Pile of Plates

Pile of Plates

 

in optics, a set of flat transparent plates mounted at some angle to incident light. Such a pile is a simple polarization device. In accordance with the Fresnel equations, the transmittance and reflectance are different for the two polarization components of the incident light—that is, for the components polarized parallel and perpendicular to the plane of incidence. Natural light is therefore polarized when it passes through the pile; the component whose electric vector lies in the plane of incidence predominates. The greater the inclination of the rays to the pile, the greater the degree of polarization p. The optimal angle of incidence, however, is the Brewster angle (seeBREWSTERS LAW), at which the transmittance is at a maximum (approximately 50 percent).

For light in the visible region of the spectrum, the plates are made of optical glass. In order to reduce losses because of absorption, the plates are of very small thickness. When the refractive index n of the glass is 1.5, a pile of 16 plates yields practically complete polarization (p = 0.99). For the infrared region, piles composed of, for example, lithium-fluoride or fluorite plates with thin selenium, germanium, or silicon coatings are used. The high values of n (~2–4) of such coatings permit the required p to be obtained with a small number of plates.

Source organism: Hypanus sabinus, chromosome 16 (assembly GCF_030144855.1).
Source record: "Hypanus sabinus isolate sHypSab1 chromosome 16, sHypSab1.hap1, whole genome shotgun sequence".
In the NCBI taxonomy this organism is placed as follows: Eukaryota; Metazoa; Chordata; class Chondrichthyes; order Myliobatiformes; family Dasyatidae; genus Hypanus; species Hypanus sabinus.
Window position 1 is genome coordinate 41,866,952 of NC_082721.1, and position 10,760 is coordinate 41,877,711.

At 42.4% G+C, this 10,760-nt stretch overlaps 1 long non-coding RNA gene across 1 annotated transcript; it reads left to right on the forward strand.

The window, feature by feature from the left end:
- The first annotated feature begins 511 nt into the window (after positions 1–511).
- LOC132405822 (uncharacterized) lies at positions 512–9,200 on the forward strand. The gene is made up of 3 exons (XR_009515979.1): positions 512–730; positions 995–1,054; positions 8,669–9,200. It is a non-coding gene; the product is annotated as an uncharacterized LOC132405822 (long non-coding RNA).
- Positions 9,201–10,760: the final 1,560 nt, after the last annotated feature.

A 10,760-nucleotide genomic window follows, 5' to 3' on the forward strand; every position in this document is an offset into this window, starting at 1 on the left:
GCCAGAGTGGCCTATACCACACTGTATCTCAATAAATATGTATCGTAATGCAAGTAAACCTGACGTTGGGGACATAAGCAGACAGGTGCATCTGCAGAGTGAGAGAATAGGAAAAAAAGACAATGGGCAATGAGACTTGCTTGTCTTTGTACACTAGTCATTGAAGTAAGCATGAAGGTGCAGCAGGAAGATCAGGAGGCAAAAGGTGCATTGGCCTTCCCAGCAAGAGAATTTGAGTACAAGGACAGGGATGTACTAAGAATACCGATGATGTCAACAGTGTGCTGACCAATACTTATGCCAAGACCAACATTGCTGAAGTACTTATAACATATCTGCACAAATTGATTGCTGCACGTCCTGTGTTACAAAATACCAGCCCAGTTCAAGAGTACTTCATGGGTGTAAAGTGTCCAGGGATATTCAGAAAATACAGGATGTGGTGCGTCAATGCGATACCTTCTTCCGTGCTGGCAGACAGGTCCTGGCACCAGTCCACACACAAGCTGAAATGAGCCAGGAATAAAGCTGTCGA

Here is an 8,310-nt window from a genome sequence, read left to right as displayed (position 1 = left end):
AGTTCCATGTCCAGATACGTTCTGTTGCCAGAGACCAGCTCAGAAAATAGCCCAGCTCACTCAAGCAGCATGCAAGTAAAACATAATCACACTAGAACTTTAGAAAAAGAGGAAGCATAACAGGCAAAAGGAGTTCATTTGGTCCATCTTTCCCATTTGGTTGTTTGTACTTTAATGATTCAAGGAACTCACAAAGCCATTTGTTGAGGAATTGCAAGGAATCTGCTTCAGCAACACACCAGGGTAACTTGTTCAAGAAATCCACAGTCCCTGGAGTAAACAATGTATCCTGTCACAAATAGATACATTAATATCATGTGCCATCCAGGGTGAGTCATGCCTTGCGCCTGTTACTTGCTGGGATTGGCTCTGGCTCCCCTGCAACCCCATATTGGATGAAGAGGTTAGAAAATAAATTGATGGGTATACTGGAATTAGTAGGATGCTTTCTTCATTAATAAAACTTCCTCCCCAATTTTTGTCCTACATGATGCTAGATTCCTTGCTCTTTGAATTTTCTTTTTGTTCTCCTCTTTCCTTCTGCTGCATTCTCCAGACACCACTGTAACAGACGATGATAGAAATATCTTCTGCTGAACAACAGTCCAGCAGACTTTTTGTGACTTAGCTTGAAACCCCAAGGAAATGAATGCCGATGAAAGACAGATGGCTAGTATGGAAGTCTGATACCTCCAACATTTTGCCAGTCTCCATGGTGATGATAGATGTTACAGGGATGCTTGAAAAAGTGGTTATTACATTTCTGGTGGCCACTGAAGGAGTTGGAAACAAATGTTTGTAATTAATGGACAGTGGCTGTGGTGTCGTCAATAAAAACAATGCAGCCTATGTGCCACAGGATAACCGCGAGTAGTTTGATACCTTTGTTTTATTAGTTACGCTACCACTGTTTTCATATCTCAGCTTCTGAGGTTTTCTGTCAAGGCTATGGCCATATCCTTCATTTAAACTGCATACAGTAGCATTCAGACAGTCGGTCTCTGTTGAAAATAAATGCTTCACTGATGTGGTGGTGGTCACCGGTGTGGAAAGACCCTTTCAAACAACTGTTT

References in classic literature ?
Quickly the waitress returns bearing what is apparently a model of the Tower of Babel but what is really a pile of plates and flat tin dish-covers.
There was joy on most every face as the pile of plates covered with pastel-colored cookies grew smaller.
It's like dropping a pile of plates in the kitchen because you were holding them incorrectly, and then doing the same thing the following day.